General Question

phoebusg's avatar

Do you have some book styles that you prefer(text/format/etc)? Why?

Asked by phoebusg (5246points) October 7th, 2010

Hey guys. I’m working on my first book. I would like to use a style that is easy to view/read. What are some books and editions whose style(format, writing style) you like the most? Why do you think that is?

I’m working on something that could be called applied philosophy and neuropsychology but shooting for a conversation-style. Making the ‘ladder’ easier to climb as I go through the premises.
The book will be written as an Ebook to begin with, with physical copies being available through or similar.

Thank you beforehand – mad lurve for details.

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8 Answers

crazyivan's avatar

While it poses a number of challenges, I have fun writing in the style of Dracula, i.e. through correspondences, journal entries, news clippings, etc. If I’m following your summary correctly, it seems like such a format would compliment your subject matter. A series of ficticious letters written back and forth (or emails if you want to get all 21st century with it) is a very easy read and allows the conversational aspect. Heck, if you throw in electronic correspondences you don’t even have the traditional handicap of the style, namely having to make each major or minor point into a full page letter.

Hope that helps.

meiosis's avatar

See ”Les Liasons Dangereuses” by Pierre Choderlos de Laclos for an excellent example of the epistolary style mentioned by @crazyivan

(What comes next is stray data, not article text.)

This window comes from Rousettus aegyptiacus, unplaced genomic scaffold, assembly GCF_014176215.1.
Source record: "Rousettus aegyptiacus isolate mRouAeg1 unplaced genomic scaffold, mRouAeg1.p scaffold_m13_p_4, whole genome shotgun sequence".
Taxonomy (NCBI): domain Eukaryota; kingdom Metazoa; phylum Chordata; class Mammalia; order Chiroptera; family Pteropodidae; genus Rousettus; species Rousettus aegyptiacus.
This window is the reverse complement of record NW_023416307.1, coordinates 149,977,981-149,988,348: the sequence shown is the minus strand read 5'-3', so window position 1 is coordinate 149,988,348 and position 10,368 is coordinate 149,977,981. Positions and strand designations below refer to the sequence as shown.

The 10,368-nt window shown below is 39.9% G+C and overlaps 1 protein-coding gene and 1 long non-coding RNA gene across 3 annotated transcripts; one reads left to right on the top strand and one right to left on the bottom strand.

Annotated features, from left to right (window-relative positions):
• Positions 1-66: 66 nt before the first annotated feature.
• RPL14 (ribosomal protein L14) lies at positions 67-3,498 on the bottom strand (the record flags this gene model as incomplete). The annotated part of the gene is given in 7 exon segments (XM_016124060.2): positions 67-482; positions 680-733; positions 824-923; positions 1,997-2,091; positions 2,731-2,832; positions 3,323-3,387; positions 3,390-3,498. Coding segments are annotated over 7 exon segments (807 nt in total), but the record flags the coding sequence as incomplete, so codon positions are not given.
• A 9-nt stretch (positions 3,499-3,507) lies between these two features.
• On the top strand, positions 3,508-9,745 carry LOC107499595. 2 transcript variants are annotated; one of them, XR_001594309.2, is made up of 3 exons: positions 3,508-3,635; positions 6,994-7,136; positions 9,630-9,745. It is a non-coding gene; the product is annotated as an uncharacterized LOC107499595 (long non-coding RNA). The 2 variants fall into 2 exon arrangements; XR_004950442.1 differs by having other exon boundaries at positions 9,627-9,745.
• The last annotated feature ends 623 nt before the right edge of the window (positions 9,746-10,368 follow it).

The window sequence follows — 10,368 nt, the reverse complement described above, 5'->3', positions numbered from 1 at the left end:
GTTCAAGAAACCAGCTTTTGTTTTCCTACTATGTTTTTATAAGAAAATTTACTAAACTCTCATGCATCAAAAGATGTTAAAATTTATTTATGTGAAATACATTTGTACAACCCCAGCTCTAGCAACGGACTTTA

Carly's avatar

is this a fictional or non-fictional book that you’re writing?
It matters when it comes to form.

Carly's avatar

ok, so when I read non-fiction I usually like to get a grasp of the whole picture as well as all the details. If you think you’re able to do that better with an electronic form of writing, then I would do that. I really don’t know at what level you are with creating interactive information, but I think that can make a book if done right.

faye's avatar

I find it difficult to get into books written in letter style. For a non-fiction book, sories that reflect what you’re trying to teach would help me.

Jeruba's avatar

I’d be turned off by a writing style that was too casual for the subject matter, but that doesn’t mean it has to be dry and featureless. Steven Pinker, for example, has a vigorous, readable style, if a little self-important (sometimes to the point of being laughable). Mlodinov, Dennett, and Sagan all address an intelligent, educated audience that is not made up of academics and experts in their fields. The style says a lot about who you expect your audience to be, what you think of them, and how you want them to receive your work, so if you are clear about your intended audience, the appropriate style should follow.

The writing should not talk down to the reader, should not try to be hip and slangy, and should stay away from cuteness and coyness. But it’s fine to use contractions, casual figures of speech, and the second-person pronoun when you’re not writing a formal scholarly work.

I’m not one who favors a huge amount of white space on the page, such as keeping the left third of the page blank except for side heads and possibly illustrations. But I do like margins wide enough for notations if the book is nonfiction.

Personally, I prefer a serif font, fairly classic in style, or a modern adaptation of a classic font. San serif heads are okay. A lot depends on the type of book: textbook, popular science, travelogue, essays of opinion, political rant, analytic discourse? Different designs.

However your draft turns out, make sure it passes through the hands of a competent editor before you release it. Self-publishing removes a lot of obstacles to publication, but unfortunately it also removes some well-placed checkpoints that serve the interests of both writer and reader.

phoebusg's avatar

@Jeruba much lurve for this answer. I feel sad that I can only give +1, lurve it up! :)
I was just thinking about Pinker today, gone through a few of his books. I think I will also sample the rest. I haven’t read their books directly, but the waves they created. (Also Dennett’s talks on TED).

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